By Justin Bougher
February 1, 2019
Think about your marketing stack. How many sources of data do you have? Maybe you use Google Analytics, a CRM, a Social Media Manager, a Marketing Automation Software, an SEO tool, and each of these platforms gives you their own detailed data. This is just the beginning of the data you might have to mine — throw in a Point of Sale, Call Center Manager, or Optimization Platform, not to mention purchased data, and I’m dizzy just listing all of that information. How do you verify that data? How do you know that what you’re looking at is accurate? In this blog I’ll walk through some pitfalls of bad data analysis, sort through the information suggesting that less is more or more is more, and how to make sure your data-driven marketing efforts are based on the right stuff.
Is There Such A Thing As Too Much Data?
In a great Forbes interview, CMO of Bazaarvoice Sara Spivey gets to the core of the data saturation problem. She says, “This created a bad practice, as the amount of data proliferated at a rapid scale. Now, the marketer is sitting on top of a mound of data and trying to sift through it to mine for ‘ahas,’ which becomes untenable. The better approach is to start with the business objectives and the key questions you want to answer—and then go seek out the right data.”
In other words, Spivey suggests that with the amount of data we all have access to, it’s counterproductive to collect everything and then decide what is important to your goals.
Is There Such A Thing As Not Enough Data?
For example, in a recent SiteSpect case study, a brand revamped its mobile site and A/B tested it. Purchases went down. Focus on that and you’d believe the story that the redesign failed. Look at more data and you’ll see that add to carts increased — something was causing friction in the cart. Everything else had improved.
So, you don’t want too much data and you want too little data. So what do you? When you’re talking web analytics, is your data abundance pulling focus away from your business goals, or are you making ill-founded decisions because you don’t have the whole picture?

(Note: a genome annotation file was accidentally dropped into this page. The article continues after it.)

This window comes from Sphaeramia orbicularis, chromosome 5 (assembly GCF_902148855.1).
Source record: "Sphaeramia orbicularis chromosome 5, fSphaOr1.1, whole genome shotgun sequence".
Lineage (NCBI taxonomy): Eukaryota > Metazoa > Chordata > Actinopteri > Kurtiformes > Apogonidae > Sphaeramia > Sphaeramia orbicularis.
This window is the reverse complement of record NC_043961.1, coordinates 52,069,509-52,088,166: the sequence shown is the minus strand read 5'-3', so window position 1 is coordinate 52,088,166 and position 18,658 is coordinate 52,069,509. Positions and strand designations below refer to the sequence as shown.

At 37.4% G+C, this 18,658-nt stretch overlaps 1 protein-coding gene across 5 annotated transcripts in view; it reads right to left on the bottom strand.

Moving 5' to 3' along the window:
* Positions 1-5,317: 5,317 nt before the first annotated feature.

How To Find The Whole Story.
You’re going to need to understand how your data gets collected and what it means. What visitor behavior exactly triggers a record, what does not? What do the numbers, the trends, the graphs you see actually mean?
Moz has an article from a while back that holds up about data best practices. Echoing Spivey’s advice, the first must is to separate data from analysis. This means making sure that your data stays constant and you can export and reanalyze it if necessary. This also means, when possible, to make sure you understand the difference between your data and the way that it is reported within your software. For example, if you’re looking at your Twitter engagement rate, you’re not seeing the data but the analysis.
Collect all the data you want, but make sure you know exactly what every number means, and that it’s active. Looking again at Twitter, is your engagement rate determined by likes, retweets, replies, all of the above, or some other combination? When you’re trying to get to the bottom of the story you need some objective record of the facts.
Finding The Balance
When it comes to web optimization or management, the amount of data you have isn’t as important as the quality of data you have. Whatever your method, and whatever side you fall on here (more or less data), you can get the valuable analytics that you need if you see the whole story — from what triggers a record to how you analyze it.
To learn more about SiteSpect, visit our website.
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